The Panama canal said it would implement a series of new measures beginning 15 February 2020 to sustain an operational level of water
The news comes in light of changing waterfall patterns and historic low water levels at Gatun Lake which is the main source for the canal.
The Panama Canal Authority said despite extensive water-conservation measures, this past year’s rainfall was 20% below the historic average and the fifth-driest year in 70 years.
It follows several years of lower than average rainfall coupled by a 10% increase in water evaporation levels due to a 0.5-1.5ºC rise in temperature.
Without fees and operational changes, the canal’s water levels are projected to drop to levels that would affect the Neopanamax and Panamax Locks. These new measures are intended to provide reliable water levels and transit schedules.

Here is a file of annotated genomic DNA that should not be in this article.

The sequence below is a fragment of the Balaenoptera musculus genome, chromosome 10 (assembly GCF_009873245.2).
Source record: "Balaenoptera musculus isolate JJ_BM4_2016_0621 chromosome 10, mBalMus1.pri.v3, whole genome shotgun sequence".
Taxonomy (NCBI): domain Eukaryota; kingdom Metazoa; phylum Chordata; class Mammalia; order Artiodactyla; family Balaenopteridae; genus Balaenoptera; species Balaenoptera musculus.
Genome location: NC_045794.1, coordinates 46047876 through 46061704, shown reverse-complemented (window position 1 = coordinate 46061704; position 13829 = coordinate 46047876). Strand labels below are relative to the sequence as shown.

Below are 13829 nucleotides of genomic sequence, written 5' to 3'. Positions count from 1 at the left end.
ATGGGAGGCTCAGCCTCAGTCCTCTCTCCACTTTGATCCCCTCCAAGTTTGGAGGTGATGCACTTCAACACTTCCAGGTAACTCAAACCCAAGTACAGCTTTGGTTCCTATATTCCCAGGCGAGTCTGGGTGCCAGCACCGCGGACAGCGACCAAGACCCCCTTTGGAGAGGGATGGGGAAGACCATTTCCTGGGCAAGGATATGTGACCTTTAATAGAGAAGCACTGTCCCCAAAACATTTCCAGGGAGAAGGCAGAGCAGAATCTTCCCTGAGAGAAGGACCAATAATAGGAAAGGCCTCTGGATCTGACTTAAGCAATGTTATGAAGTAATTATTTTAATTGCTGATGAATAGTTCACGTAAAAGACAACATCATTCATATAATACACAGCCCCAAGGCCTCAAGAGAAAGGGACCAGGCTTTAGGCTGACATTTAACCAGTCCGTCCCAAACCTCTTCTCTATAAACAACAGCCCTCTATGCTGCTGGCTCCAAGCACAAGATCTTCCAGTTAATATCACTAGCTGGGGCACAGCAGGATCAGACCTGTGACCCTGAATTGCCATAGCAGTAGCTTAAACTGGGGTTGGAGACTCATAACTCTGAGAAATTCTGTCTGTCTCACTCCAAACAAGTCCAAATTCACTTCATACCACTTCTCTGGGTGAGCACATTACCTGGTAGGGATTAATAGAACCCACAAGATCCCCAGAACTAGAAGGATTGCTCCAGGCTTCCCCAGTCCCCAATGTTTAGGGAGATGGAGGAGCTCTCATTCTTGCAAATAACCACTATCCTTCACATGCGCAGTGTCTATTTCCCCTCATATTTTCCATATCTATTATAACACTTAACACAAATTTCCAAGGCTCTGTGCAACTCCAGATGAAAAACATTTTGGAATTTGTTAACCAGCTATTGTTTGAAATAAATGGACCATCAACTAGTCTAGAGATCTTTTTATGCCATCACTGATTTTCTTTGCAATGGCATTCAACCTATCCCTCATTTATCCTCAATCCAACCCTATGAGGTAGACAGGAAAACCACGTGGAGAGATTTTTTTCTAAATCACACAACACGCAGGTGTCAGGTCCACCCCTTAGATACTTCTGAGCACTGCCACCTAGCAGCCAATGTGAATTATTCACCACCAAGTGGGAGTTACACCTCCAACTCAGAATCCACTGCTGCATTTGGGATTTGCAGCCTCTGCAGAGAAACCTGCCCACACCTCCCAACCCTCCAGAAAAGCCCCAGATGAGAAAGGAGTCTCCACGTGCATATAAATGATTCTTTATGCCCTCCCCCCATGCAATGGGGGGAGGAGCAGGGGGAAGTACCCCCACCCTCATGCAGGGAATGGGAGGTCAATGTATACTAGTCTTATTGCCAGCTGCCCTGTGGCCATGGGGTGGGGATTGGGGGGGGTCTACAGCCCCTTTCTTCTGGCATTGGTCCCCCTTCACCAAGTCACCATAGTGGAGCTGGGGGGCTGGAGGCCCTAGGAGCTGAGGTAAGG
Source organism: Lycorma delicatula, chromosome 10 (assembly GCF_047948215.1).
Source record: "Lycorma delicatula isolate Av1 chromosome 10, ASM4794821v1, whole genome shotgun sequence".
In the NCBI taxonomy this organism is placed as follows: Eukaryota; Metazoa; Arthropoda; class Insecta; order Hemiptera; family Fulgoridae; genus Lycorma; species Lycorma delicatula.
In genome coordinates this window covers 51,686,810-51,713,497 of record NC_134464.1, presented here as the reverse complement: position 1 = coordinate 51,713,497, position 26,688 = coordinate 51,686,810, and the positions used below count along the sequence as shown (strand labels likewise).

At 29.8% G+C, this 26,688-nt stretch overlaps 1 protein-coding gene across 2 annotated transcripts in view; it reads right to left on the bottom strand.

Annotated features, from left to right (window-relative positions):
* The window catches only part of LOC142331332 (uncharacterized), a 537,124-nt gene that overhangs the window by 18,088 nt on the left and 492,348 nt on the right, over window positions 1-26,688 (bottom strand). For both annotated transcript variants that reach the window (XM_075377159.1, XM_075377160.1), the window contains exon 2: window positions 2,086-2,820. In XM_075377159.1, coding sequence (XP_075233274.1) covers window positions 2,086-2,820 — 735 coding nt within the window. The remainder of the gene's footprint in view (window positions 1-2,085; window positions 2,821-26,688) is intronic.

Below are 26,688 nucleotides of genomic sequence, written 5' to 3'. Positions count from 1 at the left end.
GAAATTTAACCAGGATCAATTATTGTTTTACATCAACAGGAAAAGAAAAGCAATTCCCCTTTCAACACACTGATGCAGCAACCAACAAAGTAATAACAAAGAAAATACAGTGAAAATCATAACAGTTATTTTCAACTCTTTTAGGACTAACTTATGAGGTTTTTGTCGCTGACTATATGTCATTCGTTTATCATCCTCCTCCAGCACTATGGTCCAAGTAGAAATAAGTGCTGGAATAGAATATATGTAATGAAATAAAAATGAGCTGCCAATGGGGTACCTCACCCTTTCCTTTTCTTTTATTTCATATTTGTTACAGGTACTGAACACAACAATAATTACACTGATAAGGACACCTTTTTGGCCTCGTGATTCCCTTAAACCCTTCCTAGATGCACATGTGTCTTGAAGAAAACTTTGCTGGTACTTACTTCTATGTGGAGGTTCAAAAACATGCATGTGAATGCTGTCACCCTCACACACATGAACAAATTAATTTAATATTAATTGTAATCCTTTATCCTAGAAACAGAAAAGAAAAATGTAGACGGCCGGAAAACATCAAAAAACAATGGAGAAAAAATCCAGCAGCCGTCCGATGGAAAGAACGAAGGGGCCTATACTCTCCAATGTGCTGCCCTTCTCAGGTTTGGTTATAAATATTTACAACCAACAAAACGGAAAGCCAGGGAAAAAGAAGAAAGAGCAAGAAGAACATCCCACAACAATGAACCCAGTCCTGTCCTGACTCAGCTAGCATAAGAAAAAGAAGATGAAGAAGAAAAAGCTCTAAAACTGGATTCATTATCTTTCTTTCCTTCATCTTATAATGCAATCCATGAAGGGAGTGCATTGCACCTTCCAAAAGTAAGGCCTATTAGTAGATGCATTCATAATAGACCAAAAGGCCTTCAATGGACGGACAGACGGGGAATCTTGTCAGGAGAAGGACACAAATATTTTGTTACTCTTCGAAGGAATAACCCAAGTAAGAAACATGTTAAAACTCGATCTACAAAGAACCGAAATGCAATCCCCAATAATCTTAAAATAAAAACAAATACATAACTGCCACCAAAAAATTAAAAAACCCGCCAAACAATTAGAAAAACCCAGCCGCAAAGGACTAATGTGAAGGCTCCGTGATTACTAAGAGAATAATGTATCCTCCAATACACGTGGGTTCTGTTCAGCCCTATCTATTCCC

The Authority said the new measures will allow the canal to better anticipate the number and type of ships transiting and allocate water resources accordingly.
Customers will be provided with real-time data on current and projected levels of Gatun Lake, available maximum drafts, and the number and types of transits when requesting transits or making reservations. The official lake levels will be published daily, and forecast for the following two months.
The measures include:
The Canal also said it will invest in programmes addressing the sustainability of the water supply in the medium and long-term and continue to dedicate a portion of its income to analysing and identifying solutions to the problem of water availability in the watershed.